## Overview

Teaching:20 min

Exercises:0 minQuestions

Are there restrictions on calling Numba functions?

Can Numba be used to simplify the creation of

`ufuncs`

?Objectives

Learn how to call Numba functions efficiently.

Learn how to vectorize code for use as a

`ufunc`

.

Numba functions can call other Numba functions. Of course, both functions must have the `@jit`

decorator, otherwise the code will be much slower.

```
import numpy as np
from numba import jit
@jit("void(f4[:])",nopython=True)
def bubblesort(X):
N = len(X)
for end in range(N, 1, -1):
for i in range(end - 1):
cur = X[i]
if cur > X[i + 1]:
tmp = X[i]
X[i] = X[i + 1]
X[i + 1] = tmp
@jit("void(f4[:])",nopython=True)
def do_sort(sorted):
bubblesort(sorted)
original = np.arange(0.0, 10.0, 0.01, dtype='f4')
shuffled = original.copy()
np.random.shuffle(shuffled)
sorted = shuffled.copy()
%timeit sorted[:]=shuffled[:]; do_sort(sorted)
```

Numba’s `@vectorize`

decorator allows Python functions taking scalar input arguments to be used as NumPy `ufuncs`

. Creating a traditional NumPy
`ufunc`

is not the most straightforward process and involves writing some C code. Numba makes this easy. Using the `@vectorize`

decorator, Numba
can compile a pure Python function into a `ufunc`

that operates over NumPy arrays as fast as traditional `ufuncs`

written in C.

## Universal functions (ufunc)

A universal function (or

`ufunc`

for short) is a function that operates on NumPy arrays (`ndarrays`

) in an element-by-element fashion. They support array broadcasting, type casting, and several other standard features.A

`ufunc`

is a “vectorized” wrapper for a function that takes a fixed number of scalar inputs and produces a fixed number of scalar outputs.Many of NumPy’s builtin operators are

`ufuncs`

.

The `@vectorize`

decorator has two modes of operation:

- Eager, or decoration-time, compilation. If you pass one or more type signatures to the decorator, you will be building a Numpy
`ufunc`

. We’re just going to consider eager compilation here. - Lazy, or call-time, compilation. When not given any signatures, the decorator will give you a Numba dynamic universal function (
`DUFunc`

) that dynamically compiles a new kernel when called with a previously unsupported input type.

Using `@vectorize`

, you write your function as operating over input scalars, rather than arrays. Numba will generate the surrounding loop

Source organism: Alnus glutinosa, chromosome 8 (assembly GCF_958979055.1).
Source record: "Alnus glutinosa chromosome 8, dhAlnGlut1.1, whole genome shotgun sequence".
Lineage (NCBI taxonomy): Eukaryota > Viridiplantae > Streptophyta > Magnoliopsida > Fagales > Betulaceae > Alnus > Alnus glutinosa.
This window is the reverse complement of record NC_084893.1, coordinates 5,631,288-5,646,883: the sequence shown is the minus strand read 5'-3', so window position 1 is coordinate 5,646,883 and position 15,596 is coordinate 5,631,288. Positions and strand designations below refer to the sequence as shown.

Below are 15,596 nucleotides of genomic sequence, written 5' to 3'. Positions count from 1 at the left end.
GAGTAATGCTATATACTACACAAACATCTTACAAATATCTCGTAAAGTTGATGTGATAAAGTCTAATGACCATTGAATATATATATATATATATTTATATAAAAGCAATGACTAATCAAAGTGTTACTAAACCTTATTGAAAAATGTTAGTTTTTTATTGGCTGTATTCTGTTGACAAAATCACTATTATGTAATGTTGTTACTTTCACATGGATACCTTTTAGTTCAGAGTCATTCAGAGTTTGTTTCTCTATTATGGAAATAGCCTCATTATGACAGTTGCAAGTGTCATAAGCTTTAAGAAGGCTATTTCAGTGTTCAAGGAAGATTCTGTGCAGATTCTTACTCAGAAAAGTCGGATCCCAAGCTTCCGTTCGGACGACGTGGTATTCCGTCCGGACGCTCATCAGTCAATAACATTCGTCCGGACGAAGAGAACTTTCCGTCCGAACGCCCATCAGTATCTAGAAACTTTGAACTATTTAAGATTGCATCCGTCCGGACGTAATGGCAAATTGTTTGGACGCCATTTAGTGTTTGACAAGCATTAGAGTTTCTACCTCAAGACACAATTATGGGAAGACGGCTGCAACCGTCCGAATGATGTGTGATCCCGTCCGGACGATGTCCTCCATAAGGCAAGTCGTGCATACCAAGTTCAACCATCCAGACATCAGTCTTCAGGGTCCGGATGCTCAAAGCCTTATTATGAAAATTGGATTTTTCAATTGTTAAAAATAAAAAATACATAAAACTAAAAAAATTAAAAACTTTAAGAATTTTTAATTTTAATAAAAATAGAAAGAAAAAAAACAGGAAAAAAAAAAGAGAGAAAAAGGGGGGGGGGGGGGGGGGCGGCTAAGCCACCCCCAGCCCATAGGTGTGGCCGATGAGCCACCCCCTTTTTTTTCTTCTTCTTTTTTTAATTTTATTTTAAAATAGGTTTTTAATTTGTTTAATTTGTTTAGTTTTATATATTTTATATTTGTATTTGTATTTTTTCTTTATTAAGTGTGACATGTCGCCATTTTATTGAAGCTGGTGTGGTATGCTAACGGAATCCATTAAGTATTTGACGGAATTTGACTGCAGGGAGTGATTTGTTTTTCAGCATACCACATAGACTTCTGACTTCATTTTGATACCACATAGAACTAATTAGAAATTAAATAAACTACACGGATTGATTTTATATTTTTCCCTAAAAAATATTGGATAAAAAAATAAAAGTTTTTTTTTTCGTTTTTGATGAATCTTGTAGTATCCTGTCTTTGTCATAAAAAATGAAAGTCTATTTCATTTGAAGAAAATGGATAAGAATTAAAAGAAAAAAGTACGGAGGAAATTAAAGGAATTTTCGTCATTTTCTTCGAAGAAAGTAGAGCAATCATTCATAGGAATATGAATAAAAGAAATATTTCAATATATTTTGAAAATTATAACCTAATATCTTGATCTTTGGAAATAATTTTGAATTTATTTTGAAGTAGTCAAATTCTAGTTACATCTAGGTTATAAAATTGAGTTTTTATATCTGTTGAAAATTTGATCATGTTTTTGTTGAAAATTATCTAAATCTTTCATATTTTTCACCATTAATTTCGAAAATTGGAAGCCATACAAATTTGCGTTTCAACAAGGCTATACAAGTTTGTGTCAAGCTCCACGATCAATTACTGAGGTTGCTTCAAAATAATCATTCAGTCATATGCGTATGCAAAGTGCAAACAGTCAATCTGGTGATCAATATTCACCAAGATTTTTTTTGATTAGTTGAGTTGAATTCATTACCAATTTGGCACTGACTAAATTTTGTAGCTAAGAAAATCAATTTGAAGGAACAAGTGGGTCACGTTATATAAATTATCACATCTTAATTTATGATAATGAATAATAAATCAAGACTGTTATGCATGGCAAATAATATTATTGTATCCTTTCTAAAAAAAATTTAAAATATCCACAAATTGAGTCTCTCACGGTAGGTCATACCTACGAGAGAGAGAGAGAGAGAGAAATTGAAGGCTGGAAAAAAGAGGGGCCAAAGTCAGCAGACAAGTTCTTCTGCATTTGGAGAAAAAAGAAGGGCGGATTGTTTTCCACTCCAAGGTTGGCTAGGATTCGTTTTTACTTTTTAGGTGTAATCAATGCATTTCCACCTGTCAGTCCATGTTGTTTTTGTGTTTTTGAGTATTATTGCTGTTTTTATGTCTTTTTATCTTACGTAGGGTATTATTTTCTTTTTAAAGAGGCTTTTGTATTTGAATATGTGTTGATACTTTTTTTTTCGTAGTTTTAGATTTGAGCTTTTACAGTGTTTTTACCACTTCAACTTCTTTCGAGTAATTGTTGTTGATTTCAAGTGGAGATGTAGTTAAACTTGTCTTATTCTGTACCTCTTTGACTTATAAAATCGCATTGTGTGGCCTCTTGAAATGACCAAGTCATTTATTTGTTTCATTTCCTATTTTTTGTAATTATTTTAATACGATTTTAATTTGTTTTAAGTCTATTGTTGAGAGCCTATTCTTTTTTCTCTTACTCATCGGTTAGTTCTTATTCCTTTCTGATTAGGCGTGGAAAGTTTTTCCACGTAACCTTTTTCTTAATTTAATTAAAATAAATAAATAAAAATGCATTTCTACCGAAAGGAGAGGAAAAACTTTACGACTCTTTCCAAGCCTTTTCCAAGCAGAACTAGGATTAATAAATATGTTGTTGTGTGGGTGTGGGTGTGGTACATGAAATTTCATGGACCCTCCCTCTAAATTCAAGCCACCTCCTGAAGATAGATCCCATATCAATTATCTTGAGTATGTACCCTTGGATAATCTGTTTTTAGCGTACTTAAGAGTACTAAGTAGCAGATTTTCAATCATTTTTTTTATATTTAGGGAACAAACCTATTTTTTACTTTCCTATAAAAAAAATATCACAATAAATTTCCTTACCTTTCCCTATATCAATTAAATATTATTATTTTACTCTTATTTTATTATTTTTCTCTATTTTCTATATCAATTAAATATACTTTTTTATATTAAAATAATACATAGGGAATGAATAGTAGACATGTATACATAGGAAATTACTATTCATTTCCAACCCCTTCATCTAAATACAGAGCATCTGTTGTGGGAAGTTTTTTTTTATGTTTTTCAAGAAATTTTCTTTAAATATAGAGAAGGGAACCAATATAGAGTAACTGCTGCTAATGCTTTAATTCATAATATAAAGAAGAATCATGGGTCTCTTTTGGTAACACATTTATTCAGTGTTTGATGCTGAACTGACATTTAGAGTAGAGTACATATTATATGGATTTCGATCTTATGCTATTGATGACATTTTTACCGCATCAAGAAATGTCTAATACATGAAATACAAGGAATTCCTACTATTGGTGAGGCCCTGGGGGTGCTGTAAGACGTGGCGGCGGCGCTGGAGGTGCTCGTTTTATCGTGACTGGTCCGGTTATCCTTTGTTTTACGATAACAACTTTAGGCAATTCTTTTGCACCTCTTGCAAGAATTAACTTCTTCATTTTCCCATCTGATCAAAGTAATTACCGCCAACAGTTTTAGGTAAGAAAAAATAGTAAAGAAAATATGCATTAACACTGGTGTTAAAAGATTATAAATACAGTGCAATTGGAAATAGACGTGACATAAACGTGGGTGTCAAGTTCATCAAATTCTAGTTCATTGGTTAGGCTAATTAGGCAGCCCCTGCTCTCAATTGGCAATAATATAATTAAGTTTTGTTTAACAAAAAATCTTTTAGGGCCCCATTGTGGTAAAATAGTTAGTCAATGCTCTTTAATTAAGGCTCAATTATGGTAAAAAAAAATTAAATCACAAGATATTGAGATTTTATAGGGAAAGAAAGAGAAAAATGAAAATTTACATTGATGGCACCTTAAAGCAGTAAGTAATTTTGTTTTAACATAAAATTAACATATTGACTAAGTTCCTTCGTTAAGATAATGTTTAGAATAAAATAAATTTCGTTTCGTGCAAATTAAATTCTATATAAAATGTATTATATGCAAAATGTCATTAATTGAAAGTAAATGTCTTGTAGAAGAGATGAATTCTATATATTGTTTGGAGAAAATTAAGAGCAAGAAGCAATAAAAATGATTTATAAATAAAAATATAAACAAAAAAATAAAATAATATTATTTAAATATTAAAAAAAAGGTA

(or kernel) allowing efficient iteration over the actual inputs. The following code defines a function that takes two integer arrays
and returns an integer array.

```
import numpy as np
from numba import vectorize, int64
@vectorize([int64(int64, int64)])
def vec_add(x, y):
return x + y
a = np.arange(6, dtype=np.int64)
b = np.linspace(0, 10, 6, dtype=np.int64)
print(vec_add(a, a))
print(vec_add(b, b))
```

Running this code should produce the output:

```
[ 0 2 4 6 8 10]
[ 0 4 8 12 16 20]
```

This works because NumPy array elements are `int64`

. If the elements are a different type, and the arguments cannot be safely coerced,
then the function will raise an exception:

```
c = a.astype(float)
print(c)
print(vec_add(c, c))
[ 0. 1. 2. 3. 4. 5.]
---------------------------------------------------------------------------
TypeError Traceback (most recent call last)
<ipython-input-74-9f06063afeeb> in <module>()
1 c = a.astype(float)
2 print c
----> 3 print vec_add(c, c)
TypeError: ufunc 'vec_add' not supported for the input types, and the inputs could not be safely coerced to any supported types according to the casting rule ''safe''
```

## Challenge

Redefine the

`vec_add()`

function so that it takes`float64`

as arguments. Run it using the following to check it produces the correct results.`c = np.linspace(0, 1, 6) if (c * 2 == vec_add(c, c)).all(): print("Correct!")`

## Key Points

Numba functions call other Numba functions efficiently.

The

`@vectorize`

decorator can be used to create fast`ufuncs`

.